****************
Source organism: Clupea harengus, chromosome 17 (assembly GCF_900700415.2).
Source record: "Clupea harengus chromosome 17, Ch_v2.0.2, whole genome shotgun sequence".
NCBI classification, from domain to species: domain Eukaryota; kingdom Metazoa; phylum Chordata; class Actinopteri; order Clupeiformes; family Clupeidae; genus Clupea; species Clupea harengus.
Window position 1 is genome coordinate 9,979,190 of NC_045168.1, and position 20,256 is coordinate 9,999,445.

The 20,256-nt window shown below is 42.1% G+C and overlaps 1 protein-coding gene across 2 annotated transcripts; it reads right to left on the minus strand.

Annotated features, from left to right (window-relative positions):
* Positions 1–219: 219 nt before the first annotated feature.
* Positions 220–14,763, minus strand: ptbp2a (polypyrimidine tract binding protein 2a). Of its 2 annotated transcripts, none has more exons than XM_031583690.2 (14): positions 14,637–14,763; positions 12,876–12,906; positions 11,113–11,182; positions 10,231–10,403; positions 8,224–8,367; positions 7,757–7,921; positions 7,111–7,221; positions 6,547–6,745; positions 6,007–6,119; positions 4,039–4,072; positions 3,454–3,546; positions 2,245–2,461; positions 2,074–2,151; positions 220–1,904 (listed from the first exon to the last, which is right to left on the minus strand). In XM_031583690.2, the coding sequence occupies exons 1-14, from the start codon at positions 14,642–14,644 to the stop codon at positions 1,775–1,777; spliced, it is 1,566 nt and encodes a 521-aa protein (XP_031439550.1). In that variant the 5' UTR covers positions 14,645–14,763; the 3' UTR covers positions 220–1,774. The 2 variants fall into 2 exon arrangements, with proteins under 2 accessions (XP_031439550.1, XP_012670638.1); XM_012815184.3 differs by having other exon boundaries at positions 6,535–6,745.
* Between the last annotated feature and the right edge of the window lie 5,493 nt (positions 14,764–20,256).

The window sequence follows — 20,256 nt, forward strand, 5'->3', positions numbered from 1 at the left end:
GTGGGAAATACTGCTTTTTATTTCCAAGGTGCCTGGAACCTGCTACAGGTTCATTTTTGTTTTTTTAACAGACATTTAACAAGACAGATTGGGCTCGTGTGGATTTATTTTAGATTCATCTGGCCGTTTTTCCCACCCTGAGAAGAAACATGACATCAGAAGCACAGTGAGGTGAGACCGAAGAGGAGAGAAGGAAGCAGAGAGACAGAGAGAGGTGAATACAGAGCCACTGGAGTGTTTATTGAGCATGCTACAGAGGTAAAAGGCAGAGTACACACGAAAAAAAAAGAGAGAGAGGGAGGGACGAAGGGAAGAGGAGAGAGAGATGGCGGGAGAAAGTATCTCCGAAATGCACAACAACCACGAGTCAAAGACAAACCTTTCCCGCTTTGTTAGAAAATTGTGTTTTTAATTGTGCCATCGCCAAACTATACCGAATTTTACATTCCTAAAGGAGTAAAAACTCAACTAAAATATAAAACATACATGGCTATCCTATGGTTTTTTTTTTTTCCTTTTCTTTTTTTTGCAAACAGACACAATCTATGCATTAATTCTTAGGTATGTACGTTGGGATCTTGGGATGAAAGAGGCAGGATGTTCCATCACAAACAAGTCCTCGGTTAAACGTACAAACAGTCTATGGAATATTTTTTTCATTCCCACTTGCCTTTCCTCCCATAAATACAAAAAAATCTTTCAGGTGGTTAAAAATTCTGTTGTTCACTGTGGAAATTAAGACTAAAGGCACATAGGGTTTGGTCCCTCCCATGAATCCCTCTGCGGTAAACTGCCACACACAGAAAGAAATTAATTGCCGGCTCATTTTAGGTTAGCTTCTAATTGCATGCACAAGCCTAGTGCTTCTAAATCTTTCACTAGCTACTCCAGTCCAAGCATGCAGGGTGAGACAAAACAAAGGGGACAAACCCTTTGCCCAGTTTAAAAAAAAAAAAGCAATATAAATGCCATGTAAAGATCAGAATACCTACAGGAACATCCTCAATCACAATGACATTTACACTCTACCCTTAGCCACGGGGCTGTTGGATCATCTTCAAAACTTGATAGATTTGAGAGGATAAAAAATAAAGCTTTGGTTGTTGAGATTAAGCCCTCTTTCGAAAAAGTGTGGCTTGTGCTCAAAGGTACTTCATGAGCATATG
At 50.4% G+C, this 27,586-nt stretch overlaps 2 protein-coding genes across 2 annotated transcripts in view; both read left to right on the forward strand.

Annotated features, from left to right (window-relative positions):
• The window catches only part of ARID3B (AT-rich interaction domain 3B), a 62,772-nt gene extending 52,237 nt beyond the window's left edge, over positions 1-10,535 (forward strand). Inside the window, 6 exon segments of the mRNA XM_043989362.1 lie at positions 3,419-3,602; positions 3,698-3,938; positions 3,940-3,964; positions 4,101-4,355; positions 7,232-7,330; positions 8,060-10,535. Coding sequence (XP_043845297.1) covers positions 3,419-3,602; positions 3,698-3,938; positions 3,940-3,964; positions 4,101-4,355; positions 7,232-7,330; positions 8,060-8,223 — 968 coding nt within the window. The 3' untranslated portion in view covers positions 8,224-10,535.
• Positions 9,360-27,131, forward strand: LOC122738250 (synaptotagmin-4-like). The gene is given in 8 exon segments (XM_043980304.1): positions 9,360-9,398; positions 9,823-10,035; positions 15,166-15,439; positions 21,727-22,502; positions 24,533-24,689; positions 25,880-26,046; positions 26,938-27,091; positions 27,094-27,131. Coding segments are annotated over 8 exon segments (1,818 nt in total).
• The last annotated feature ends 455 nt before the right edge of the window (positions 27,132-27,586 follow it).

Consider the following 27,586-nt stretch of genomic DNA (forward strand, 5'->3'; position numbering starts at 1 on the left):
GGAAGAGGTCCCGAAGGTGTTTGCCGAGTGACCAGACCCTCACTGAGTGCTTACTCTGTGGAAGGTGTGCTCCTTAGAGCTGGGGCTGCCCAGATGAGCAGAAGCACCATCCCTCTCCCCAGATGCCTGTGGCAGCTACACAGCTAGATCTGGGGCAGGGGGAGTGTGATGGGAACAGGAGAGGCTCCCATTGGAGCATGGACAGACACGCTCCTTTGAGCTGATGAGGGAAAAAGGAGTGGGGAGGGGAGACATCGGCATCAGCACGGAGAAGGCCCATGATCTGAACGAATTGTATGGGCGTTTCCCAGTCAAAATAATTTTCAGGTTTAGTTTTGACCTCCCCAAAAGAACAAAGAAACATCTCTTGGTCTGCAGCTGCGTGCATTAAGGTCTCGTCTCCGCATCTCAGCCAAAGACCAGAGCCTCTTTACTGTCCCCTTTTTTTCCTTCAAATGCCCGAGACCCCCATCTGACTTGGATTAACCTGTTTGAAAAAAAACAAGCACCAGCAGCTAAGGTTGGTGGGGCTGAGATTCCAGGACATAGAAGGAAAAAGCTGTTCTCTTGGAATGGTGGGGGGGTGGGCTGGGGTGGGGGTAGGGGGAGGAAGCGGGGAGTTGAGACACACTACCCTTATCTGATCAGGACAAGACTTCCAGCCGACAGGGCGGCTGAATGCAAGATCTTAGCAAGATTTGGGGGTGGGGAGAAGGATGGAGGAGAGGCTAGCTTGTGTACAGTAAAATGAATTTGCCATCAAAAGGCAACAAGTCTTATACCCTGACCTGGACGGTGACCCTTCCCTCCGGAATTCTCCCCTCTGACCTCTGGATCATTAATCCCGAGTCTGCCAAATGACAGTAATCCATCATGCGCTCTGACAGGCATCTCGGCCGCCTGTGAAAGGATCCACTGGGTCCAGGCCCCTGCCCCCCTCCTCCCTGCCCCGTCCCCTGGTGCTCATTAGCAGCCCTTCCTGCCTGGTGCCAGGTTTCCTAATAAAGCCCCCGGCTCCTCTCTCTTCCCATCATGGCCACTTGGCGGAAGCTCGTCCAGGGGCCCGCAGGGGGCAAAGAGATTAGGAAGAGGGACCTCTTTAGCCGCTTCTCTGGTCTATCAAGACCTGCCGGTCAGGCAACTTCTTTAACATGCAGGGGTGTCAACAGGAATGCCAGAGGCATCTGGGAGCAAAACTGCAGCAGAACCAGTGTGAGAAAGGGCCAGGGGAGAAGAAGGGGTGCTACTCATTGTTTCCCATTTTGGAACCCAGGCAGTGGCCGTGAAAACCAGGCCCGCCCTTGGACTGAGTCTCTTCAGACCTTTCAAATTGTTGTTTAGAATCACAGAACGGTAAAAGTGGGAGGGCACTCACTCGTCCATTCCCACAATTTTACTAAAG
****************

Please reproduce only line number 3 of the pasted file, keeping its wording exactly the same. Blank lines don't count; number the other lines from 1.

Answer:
NCBI classification, from domain to species: domain Eukaryota; kingdom Metazoa; phylum Chordata; class Actinopteri; order Clupeiformes; family Clupeidae; genus Clupea; species Clupea harengus.